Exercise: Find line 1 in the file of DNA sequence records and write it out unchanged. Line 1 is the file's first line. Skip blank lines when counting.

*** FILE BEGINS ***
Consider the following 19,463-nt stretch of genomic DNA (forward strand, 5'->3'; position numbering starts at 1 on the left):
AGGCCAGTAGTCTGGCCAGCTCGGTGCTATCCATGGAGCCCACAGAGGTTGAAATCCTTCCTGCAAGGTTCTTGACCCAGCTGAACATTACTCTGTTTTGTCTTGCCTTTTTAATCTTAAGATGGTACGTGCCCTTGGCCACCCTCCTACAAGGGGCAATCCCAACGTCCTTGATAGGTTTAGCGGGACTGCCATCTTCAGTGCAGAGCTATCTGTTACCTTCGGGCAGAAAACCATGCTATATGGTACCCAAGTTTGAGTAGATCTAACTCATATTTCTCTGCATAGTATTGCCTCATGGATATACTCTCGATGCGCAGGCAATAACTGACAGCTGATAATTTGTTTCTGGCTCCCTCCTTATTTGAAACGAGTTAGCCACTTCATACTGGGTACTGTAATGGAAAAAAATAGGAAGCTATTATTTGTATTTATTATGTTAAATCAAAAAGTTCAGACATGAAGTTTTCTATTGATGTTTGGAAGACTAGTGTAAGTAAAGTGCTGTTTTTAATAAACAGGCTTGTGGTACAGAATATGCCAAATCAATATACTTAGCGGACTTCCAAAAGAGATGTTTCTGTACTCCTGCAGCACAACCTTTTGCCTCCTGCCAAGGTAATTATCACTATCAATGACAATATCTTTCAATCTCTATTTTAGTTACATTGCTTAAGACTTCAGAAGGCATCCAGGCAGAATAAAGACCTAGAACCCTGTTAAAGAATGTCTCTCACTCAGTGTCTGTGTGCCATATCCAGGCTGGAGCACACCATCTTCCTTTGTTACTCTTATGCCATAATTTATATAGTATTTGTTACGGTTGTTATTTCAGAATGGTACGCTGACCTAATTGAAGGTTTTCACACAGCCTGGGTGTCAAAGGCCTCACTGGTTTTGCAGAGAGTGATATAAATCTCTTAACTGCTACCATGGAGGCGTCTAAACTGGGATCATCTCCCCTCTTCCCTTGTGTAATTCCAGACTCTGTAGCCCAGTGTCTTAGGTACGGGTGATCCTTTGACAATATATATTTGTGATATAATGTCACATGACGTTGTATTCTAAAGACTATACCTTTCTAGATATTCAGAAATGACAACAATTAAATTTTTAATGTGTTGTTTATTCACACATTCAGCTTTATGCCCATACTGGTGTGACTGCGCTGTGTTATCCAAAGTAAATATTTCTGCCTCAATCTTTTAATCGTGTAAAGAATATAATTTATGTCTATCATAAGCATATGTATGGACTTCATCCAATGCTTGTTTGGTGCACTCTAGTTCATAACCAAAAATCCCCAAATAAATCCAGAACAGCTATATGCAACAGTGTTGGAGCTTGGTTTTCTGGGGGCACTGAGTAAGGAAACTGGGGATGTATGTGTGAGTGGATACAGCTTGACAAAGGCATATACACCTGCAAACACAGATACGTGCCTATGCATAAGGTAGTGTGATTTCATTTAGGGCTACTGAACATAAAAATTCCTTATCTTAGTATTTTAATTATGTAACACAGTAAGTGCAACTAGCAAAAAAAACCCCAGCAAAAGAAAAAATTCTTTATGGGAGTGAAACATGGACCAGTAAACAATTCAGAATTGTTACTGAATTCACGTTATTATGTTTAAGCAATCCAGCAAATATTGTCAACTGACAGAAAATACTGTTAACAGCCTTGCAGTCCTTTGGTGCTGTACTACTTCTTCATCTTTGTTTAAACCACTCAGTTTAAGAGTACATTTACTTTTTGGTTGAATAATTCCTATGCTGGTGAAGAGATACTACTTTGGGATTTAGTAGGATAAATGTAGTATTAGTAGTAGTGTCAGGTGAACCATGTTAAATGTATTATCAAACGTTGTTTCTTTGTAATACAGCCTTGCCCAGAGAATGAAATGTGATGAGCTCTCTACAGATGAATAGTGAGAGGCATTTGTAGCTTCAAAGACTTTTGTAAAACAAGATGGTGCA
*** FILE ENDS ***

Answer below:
Consider the following 19,463-nt stretch of genomic DNA (forward strand, 5'->3'; position numbering starts at 1 on the left):